Despite the fall, a typical UK property now costs £293,221 and it remains the case that price gains for bigger houses are noticeably outpacing those for smaller homes. The price of a detached house has leapt by £60,860 (+15.1%) over the last year, compared to £11,962 (+7.7%) for flats.
Wales has moved back to the top of the table for annual house price inflation, up by +14.7%, with an average property price of £222,639. It’s closely followed by the South West of England, which also continues to record a strong rate of annual growth, up by +14.3%, with an average property cost of £310,846.
The rate of annual growth in Northern Ireland eased back slightly to +14.0%, with a typical home now costing
Scotland too saw a slight slowdown in the rate of annual house price inflation, to +9.6% from +9.9%. A Scottish
home now costs an average of £203,677, another record high for the nation.
While London continues to record slower annual house price inflation than the other UK regions, the rate of +7.9% is the highest in almost five years. With an average property now costing £551,777, the capital’s already recording average house price continues to push higher, up by £40,361 over the last year. It remains by far the most expensive place in the country to buy a home.
Russell Galley, Managing Director, Halifax, said, “Following a year of exceptionally strong growth, UK house prices fell last month for the first time since June 2021, albeit marginally (-0.1%). This left the average house price at £293,221, down £365 from the previous month’s record high. The rate of annual inflation eased slightly (to +11.8%), although it’s important to note that
house prices remain more than £30,000 higher than this time last year.
“While we shouldn’t read too much into any single month, especially as the fall is only fractional, a slowdown in annual house price growth has been expected for some time. Leading indicators of the housing market have Average house price recently shown a softening of activity while rising borrowing costs are adding to the squeeze on household budgets against a backdrop of exceptionally high house price-to-income ratios.
“That said, some of the drivers of the buoyant market we’ve seen over recent years – such as extra funds saved during the pandemic, fundamental changes in how people use their homes, and investment demand, still remain evident. The extremely short supply of homes for sale is also a significant long-term challenge but serves to underpin high property prices.
“Looking ahead, house prices are likely to come under more pressure as those market tailwinds fade further and the headwinds of rising interest rates and increased living costs take a firmer hold. Therefore a slowing of annual house price inflation still seems the most likely scenario.”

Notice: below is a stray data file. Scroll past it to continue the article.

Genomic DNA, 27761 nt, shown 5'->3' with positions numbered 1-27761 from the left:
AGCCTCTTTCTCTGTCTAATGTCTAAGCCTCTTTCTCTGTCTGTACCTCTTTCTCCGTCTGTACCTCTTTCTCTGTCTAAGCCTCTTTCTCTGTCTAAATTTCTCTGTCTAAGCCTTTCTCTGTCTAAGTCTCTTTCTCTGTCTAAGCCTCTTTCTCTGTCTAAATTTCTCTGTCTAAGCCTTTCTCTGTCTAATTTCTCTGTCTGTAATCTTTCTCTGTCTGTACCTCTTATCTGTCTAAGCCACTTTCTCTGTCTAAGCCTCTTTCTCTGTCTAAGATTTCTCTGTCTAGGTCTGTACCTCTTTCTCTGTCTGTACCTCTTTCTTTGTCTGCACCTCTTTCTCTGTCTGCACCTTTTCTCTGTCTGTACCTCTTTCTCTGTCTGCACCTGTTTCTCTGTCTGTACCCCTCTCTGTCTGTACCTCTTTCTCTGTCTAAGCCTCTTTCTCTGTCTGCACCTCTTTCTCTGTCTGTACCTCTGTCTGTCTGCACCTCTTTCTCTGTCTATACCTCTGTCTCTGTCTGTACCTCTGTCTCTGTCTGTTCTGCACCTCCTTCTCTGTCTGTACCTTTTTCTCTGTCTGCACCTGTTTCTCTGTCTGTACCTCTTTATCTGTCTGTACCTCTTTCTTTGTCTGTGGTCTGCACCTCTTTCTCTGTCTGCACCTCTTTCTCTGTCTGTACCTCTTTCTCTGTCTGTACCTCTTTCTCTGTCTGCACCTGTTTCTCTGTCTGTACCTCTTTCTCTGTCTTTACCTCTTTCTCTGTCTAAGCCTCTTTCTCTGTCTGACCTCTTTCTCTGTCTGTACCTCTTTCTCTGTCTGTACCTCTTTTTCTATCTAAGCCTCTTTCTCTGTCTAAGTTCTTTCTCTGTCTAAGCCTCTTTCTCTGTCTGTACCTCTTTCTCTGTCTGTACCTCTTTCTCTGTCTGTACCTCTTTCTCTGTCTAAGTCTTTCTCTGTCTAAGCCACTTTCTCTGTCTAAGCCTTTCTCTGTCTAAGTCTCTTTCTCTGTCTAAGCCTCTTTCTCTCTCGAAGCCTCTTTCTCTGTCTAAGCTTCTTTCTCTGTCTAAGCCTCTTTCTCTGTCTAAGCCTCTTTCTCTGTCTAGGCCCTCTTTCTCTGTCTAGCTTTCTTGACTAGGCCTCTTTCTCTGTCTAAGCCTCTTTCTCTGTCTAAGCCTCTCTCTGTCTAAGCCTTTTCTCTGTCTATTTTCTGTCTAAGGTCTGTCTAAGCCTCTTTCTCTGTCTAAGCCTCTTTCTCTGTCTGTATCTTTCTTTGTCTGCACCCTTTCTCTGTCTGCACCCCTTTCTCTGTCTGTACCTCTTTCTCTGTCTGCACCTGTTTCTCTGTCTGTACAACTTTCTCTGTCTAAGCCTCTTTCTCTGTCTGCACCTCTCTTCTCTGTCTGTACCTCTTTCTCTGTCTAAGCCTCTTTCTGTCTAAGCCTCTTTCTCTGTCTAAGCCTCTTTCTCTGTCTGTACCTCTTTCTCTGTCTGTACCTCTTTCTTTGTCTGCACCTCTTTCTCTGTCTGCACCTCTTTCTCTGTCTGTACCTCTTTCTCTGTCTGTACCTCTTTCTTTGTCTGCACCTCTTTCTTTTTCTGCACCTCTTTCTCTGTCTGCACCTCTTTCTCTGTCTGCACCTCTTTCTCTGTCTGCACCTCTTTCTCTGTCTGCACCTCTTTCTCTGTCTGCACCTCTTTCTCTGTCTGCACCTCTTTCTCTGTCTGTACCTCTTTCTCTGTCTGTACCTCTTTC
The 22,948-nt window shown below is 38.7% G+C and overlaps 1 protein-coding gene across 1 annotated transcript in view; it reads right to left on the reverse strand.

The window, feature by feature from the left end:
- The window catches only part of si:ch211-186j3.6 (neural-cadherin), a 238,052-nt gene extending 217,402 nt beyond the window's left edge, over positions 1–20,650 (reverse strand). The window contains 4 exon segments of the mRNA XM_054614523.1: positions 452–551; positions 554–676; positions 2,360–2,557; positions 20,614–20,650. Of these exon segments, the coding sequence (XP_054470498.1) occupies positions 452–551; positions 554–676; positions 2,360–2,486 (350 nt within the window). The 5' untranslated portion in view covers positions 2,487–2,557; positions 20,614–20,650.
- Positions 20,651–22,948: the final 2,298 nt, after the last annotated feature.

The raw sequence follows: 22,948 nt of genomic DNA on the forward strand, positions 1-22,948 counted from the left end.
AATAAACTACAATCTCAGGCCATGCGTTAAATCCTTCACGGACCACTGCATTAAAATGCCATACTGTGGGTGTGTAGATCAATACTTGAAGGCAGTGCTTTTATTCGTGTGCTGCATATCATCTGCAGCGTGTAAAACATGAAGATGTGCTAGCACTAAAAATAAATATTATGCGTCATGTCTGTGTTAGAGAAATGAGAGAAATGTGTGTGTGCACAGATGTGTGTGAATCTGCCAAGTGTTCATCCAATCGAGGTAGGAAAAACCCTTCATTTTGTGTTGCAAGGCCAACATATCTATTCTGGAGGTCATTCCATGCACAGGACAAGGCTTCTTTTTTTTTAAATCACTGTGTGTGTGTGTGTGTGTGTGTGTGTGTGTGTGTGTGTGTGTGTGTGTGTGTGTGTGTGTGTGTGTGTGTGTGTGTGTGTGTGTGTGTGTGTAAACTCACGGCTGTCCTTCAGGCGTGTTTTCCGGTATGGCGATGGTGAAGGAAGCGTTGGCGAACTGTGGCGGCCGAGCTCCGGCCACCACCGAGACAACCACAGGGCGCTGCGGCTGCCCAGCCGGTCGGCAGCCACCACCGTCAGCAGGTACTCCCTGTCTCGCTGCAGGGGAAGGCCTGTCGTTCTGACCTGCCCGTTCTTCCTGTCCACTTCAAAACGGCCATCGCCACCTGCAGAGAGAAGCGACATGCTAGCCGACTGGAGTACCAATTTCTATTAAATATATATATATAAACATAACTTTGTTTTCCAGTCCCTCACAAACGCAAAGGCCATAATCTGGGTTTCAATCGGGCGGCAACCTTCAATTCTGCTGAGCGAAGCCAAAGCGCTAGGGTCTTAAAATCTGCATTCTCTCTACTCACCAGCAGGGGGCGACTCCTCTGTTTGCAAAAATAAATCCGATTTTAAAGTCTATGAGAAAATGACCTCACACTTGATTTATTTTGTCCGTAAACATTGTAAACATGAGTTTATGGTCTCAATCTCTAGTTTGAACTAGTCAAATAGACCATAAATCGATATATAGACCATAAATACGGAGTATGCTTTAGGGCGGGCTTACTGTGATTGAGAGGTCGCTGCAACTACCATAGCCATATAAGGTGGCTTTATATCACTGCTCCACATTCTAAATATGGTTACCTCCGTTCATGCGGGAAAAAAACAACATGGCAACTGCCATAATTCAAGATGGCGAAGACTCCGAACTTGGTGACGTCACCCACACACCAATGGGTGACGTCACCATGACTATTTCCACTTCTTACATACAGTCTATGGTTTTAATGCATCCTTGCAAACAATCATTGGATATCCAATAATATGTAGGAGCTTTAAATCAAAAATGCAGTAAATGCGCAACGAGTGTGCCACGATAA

Emma Cox, Head of Real Estate at Shawbrook, said, “The housing market has been remarkably resilient to rising interest rates, high inflation and squeezed incomes. Limited stock and the strength of the labour market have kept growth in very strong territory.
“However, particularly in light of the Bank of England’s decision and forecasts this week, the market is likely to experience a cooling in the coming months. These pressures will inevitably slow the number of people looking to buy.
“Mortgage lenders remain committed to offering buyers a range of options to allow them to make their first or next steps on the housing ladder. It’s important for borrowers to review all the options on offer and consider locking in a fixed deal.
“In the long-term, the UK is desperate for more quality, energy-efficient housing to meet demand from first-time buyers, homeowners and renters. Housing policy must be high on the agenda of the incoming prime minister to help achieve that goal”.
“We expect prices to stay roughly where they are for some time and that’s because the number of houses coming the market is fairly static and interest rates still at a historically low level despite the recent rises.”
Richard Davies, MD of Chestertons added, “We have seen a clear uplift in the number of viewings and the number of buyers registering with our branches in July. This increase in market activity suggests that, despite economic challenges and the changes to mortgage rules, buyer appetite remains on an upwards trend.
“One driving factor behind house hunters wanting to move sooner rather than later are interest rates. With the Bank of England putting up rates more than once this year, many buyers have established a stronger sense of urgency.
“Another reason that drives buyer enquiries is that the market is seeing a post-pandemic reshuffle. After many house hunters put their search on hold or changed priorities over the past two years, we have since been registering enquiries from families wanting to finally make their move a reality as well as international students, international buyers and office workers who require a pied-à-terre closer to work again.
“Although demand still outweighs supply, there have been 8% more properties available for sale in July compared to June. Looking ahead, and in the event of more properties coming onto the market, buyers may benefit from less drastic increases in property prices.”